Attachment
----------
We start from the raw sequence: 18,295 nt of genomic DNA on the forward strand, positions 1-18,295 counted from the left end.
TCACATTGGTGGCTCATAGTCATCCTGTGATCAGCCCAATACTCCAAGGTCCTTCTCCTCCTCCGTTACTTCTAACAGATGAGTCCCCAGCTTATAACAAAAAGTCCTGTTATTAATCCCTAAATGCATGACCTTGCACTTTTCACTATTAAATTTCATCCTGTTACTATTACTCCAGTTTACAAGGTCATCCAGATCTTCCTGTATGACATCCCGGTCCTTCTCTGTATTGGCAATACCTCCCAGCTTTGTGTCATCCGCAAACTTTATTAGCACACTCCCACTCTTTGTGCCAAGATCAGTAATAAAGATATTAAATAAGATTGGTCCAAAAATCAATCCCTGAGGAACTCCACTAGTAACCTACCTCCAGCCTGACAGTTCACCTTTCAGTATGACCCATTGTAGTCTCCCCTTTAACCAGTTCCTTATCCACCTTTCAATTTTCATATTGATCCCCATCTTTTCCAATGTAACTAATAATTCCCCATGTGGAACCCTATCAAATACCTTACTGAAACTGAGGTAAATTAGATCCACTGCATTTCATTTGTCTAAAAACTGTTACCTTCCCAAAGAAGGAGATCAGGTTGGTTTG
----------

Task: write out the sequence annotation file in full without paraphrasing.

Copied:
We start from the raw sequence: 18,295 nt of genomic DNA on the forward strand, positions 1-18,295 counted from the left end.
TCACATTGGTGGCTCATAGTCATCCTGTGATCAGCCCAATACTCCAAGGTCCTTCTCCTCCTCCGTTACTTCTAACAGATGAGTCCCCAGCTTATAACAAAAAGTCCTGTTATTAATCCCTAAATGCATGACCTTGCACTTTTCACTATTAAATTTCATCCTGTTACTATTACTCCAGTTTACAAGGTCATCCAGATCTTCCTGTATGACATCCCGGTCCTTCTCTGTATTGGCAATACCTCCCAGCTTTGTGTCATCCGCAAACTTTATTAGCACACTCCCACTCTTTGTGCCAAGATCAGTAATAAAGATATTAAATAAGATTGGTCCAAAAATCAATCCCTGAGGAACTCCACTAGTAACCTACCTCCAGCCTGACAGTTCACCTTTCAGTATGACCCATTGTAGTCTCCCCTTTAACCAGTTCCTTATCCACCTTTCAATTTTCATATTGATCCCCATCTTTTCCAATGTAACTAATAATTCCCCATGTGGAACCCTATCAAATACCTTACTGAAACTGAGGTAAATTAGATCCACTGCATTTCATTTGTCTAAAAACTGTTACCTTCCCAAAGAAGGAGATCAGGTTGGTTTG